“[Fears about 4th Amendment encroachments, privacy, and infringements on individual liberty] are not, as the Court would have it, solely the lot of the guilty. To be law abiding is not necessarily to be spotless, and even the most virtuous can be unlucky. Unwanted attention from the police need not be less discomforting simply because one’s secrets are not the stuff of criminal prosecutions.
Moreover, those who have found - by reason of prejudice or misfortune - that encounters with the police may become adversarial or unpleasant without good cause will have grounds for worrying at any stop designed to elicit signs of suspicious behavior. Being stopped by the police is distressing even when it should not be terrifying, and what begins mildly may by happenstance turn severe.”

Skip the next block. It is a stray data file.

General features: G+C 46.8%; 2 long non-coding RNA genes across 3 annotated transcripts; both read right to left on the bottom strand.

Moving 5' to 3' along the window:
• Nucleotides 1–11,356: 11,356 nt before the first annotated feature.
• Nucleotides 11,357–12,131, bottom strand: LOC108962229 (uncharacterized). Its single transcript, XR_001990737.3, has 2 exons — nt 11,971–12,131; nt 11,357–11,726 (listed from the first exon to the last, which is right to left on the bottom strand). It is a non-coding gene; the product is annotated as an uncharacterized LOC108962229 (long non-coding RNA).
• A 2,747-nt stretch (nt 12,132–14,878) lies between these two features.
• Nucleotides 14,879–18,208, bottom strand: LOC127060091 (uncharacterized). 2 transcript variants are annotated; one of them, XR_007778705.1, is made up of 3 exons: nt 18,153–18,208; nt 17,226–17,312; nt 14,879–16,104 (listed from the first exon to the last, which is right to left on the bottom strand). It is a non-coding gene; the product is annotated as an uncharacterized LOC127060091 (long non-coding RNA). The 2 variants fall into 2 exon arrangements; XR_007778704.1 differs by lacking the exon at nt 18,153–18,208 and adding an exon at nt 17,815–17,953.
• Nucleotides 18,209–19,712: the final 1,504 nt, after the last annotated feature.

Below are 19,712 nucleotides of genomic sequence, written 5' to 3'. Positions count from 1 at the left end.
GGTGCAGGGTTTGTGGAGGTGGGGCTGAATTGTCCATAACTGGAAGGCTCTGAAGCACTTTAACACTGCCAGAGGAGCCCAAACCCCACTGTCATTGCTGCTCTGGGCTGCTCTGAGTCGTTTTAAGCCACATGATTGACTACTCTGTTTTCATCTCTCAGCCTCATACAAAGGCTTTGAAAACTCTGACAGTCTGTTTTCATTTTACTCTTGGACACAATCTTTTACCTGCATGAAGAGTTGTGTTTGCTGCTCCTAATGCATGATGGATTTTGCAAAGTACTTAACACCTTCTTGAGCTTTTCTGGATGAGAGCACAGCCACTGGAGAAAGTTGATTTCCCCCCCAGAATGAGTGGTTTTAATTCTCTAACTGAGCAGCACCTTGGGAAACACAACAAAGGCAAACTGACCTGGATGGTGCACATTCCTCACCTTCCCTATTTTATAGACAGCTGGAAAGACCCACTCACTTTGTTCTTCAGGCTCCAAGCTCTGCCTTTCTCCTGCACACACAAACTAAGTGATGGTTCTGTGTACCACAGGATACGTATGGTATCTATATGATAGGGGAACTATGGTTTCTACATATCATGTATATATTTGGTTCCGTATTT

Justice John Paul Stevens, dissenting. Michigan Dept. of State Police v. Sitz, 496 U.S. 444 (1990).
This is relevant in light of today’s discussions on the passage and impending presidential signing of the NDAA.